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This is related to my previous question. Pardon me for asking so many questions recently. My physics knowledge is not that good, and some answers are hard to find.

In the question in the link, I asked what was the correct interpretation for $\beta_i$ in the energy formulation:

$$\mathcal{F}(S_1,S_2,S_3)= \sum_{1\leq i<j\leq 3}\sigma_{ij}P_\Omega(S_i \cap S_j)+\sum_{i=1}^3 \beta_i P_{\partial \Omega}(S_i)+\sum_{i=1}^3 g \rho_i\int_{S_i} z dV$$

I got an answer which said that the correct interpretation for $\beta_i$ is surface fluid adhesion energy. I tried googling the term, but I did not find anything clear. My question is

What is surface fluid adhesion energy and how is this related to the fluid-solid interfacial tension? What references are there on this subject?


Here is the context: So, in my hypothesis the container $\Omega$ is partitioned in $S_1,S_2,S_3$, the three fluids, with prescribed volumes $v_i$ and prescribed densities $\rho_i$. I took into account in the formulation of the energy the interfacial tensions, the gravity, and the contact of the fluids with the container $\Omega$ (these are not my ideas; they are taken from other similar mathematical articles). I will denote $P_\Omega(S)$ the perimeter of $S$ situated in the interior of $\Omega$ and $P_{\partial \Omega}(S)$ the perimeter of $S$ which is situated on the boundary of $\Omega$. I will not be very rigorous in what I'm about to write: I will write, for example $P_\Omega(S_i\cap S_j)$ the perimeter of the intersection $S_i\cap S_j$ even if as set theory intersection, this is void. Still, I think that the idea will be clear.


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No need to apologise for asking many questions--if they're good questions, we want MORE! (i dunno if your questions are good or bad--im not knowledgeable in this area of physics--but they look good) –  Manishearth Mar 26 '12 at 14:17
    
This could really have been a comment on the answer. The "energies" in this case are really "free energies" (meaning logarithm of probabilities times the temperature in energy units), and adhesion energy is extra probability for making a fluid stick to a surface. This can physically by a binding energy between the surface and the molecules, since, when you are looking microscopically, the log probability is just the ordinary energy. –  Ron Maimon Mar 26 '12 at 18:41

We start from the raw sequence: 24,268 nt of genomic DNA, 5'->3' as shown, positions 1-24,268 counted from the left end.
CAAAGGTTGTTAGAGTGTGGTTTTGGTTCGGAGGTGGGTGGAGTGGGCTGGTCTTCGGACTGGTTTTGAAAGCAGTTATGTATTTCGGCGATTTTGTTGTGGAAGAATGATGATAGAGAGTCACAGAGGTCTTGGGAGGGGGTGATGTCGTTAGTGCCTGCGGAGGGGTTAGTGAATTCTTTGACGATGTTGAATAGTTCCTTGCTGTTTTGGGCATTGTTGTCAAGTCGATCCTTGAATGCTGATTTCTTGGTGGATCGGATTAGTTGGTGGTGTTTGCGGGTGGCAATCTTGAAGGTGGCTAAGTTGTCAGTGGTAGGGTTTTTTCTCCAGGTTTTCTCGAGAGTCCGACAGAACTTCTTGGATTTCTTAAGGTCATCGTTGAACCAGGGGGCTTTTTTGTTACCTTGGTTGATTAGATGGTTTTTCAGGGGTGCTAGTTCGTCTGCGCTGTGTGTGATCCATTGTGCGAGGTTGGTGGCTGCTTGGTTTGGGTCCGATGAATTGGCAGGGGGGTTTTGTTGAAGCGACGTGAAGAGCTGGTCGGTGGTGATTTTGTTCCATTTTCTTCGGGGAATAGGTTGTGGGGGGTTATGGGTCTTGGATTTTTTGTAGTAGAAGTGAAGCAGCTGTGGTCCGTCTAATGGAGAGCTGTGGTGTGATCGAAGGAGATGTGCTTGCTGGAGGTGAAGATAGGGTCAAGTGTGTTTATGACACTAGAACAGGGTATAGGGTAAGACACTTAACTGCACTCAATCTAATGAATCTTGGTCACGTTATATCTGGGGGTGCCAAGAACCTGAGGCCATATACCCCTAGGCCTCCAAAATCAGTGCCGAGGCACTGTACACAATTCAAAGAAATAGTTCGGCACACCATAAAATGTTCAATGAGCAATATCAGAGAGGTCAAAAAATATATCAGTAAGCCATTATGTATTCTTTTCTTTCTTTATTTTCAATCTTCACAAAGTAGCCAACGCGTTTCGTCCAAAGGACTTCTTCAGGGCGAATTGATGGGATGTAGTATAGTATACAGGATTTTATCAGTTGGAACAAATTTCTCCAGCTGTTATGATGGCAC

@RonMaimon: Does an inequality of the type $|\beta_i-\beta_j| \leq \sigma_{ij}$ can be for this surface adhesion energies? –  Beni Bogosel Mar 29 '12 at 7:19
    
I meant 'can be proved for the surface adhesion energies'. –  Beni Bogosel Mar 29 '12 at 8:05
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Surface fluid adhesion energy is the free energy per unit area of a fluid in contact with a surface. It can be defined by having a given bulk of fluid in contact with a container, and asking how much work does it take to add surface, for example by tilting a non-symmetric container and measuring how much work it takes (very precisely).

You can understand this in a microscopic model by having a two-state lattice (an Ising model) with a box boundary, with extra energy for lattice sites which are "1" near the edge. The surface fluid adhesion energy at any temperature is the difference between the free energy of the lattice with an edge from the free energy of the lattice with periodic boundaries.

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